Visiting the Tiffey Valley at Wymondham: peaceful, rural scenes in Norfolk, England
The peace of centuries
I once saw a book which was entitled 'The Valley That Time Forgot'. Well, I think that the Tiffey Valley at Wymondham epitomizes peaceful, rural Norfolk, where life seems hardly to have changed for centuries.
The bridge at Church Lane, near Wymondham Abbey, a twin arched structure executed in brick, is a feature which I recall negotiating by car when another vehicle was approaching from the other direction: but the chief impression is surely the novelty of squeezing along this narrow passage across the Tiffey, rather than that of frustration, as experienced on Washington DC Beltway or the 401 in Greater Toronto (about both of which I could tell some anecdotes).
Dedicated walks exist, which in places run on one or other of the banks of the Tiffey (1), and are particularly suitable for the observation of local flora and fauna. Kingfishers, dragonflies and colourful varieties of butterfly are especially noted.
The Tiffey is a river which rises near Hethel. Its confluence with the Yare occurs at Swan's Harbour, Norfolk. Between Wymondham Abbey and Wymondham Station occurs the confluence of the Bays River with the Tiffey. A few hundred metres from this confluence is Toll's Meadow, where a wildflower meadow is being created under the Town Council's direction, accessible from London Road (B1172).
Seeing the Tiffey at Wymondham, with its lush green, well watered meadows, one can well imagine that Medieval monks would have wanted to create an establishment at which gardens could be cultivated and fish stocks raised. This is indeed what happened in the 12th century when Benedictine monks formed Wymondham Abbey, under the patronage of William d'Albini Senior. The private Abbey Meadows are today managed by the Reverend William Papillon's Charity.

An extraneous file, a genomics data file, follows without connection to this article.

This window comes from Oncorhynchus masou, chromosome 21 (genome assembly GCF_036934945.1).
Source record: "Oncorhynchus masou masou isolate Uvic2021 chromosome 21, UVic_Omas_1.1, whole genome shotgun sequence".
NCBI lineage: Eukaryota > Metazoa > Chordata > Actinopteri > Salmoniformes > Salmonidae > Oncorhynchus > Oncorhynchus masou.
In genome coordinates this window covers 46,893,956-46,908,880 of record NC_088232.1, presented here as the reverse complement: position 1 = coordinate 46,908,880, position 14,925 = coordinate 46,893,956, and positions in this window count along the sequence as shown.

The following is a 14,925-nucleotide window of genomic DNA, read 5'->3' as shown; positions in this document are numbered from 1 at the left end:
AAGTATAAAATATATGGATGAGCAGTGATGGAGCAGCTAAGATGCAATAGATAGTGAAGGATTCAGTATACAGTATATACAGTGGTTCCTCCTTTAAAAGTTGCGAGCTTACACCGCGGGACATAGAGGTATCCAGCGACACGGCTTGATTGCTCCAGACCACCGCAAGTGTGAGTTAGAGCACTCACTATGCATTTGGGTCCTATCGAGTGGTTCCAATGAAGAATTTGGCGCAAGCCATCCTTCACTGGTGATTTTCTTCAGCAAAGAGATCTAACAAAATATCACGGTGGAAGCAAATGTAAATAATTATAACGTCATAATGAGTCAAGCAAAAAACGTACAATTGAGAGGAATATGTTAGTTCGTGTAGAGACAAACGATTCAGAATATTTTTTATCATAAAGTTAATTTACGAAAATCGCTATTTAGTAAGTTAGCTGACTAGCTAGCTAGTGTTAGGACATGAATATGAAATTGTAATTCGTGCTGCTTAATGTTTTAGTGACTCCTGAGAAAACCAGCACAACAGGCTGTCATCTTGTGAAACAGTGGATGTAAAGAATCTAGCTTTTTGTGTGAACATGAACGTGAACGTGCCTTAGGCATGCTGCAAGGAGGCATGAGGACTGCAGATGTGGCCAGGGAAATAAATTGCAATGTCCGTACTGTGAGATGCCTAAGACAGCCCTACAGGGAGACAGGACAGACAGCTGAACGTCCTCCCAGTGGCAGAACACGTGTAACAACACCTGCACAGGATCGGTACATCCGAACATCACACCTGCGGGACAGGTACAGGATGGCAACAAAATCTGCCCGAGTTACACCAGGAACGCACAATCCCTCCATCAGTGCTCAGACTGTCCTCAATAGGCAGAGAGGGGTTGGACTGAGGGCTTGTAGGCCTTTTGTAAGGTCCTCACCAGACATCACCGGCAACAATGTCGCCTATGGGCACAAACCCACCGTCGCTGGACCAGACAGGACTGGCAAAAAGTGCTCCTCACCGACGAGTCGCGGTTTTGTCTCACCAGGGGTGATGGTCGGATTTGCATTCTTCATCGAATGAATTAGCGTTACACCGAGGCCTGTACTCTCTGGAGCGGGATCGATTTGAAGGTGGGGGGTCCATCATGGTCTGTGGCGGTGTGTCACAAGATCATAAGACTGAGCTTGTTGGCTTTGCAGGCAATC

Close to the Liffey, near the bridge at Church Lane, is Wymondham Abbey Station, part of a heritage railroad service linking Wymonham with East Dereham. (This is not to be confused with Wymondham Station, linking to Norwich, Peterborough and Cambridge.)
The somewhat idyllic appearance of the Liffey at Wymondham should not obscure the fact that, historically it has on occasion threatened, as well as benefited, the locality: in 1912, because of its susceptibility to flooding, the Damgate Bridge in the town, and some nearby buildings, were swept away by its waters.
In the far past, prior to the Norman Conquest, a Saxon church is known to have stood near the Liffey, at the site of the existing Abbey. The local soil consisted of boulder clay and over the centuries the Tiffey cut through the heavy clay and caused a more fertile, sandier soil to be formed in this area which is historically of a strongly agricultural character (2).
History indeed weighs heavily in the natural environment around this South Norfolk town.
August 5, 2015
(1) South Norfolk Council has published an annotated map depicting the course of dedicated walks along the banks of the Tifffey; see: http://www.south-norfolk.gov.uk/leisure/media/Tiffey_Valley_Map.pdf
Also worth seeing
In Wymondham itself, Wymondham Abbey is a partly ruined structure, founded by William d'Albini Senior in 1107. Becket Chapel in the town was founded by William d'Albini Junior in 1174; the town's Market Cross dates from the 17th century and is well preserved.
Norwich (distance: 15 kilometres) has numerous visitor attractions, including Norwich Castle, Norwich Cathedral, with its conspicuous spire, Norwich Guildhall, Pull's Ferry, Elm Hill, and many others.
How to get there: United Airlines flies to London Heathrow Airport, where car rental is available. Wymondham 's rail links to London include those to Liverpool Street Station, via Cambridge. Wymondham is 206 kilometers from Heathrow Airport. Some facilities may be withdrawn, without notice. You are advised to check with the airline or your travel agent for up to date information.
MJFenn is an independent travel writer based in Ontario, Canada.
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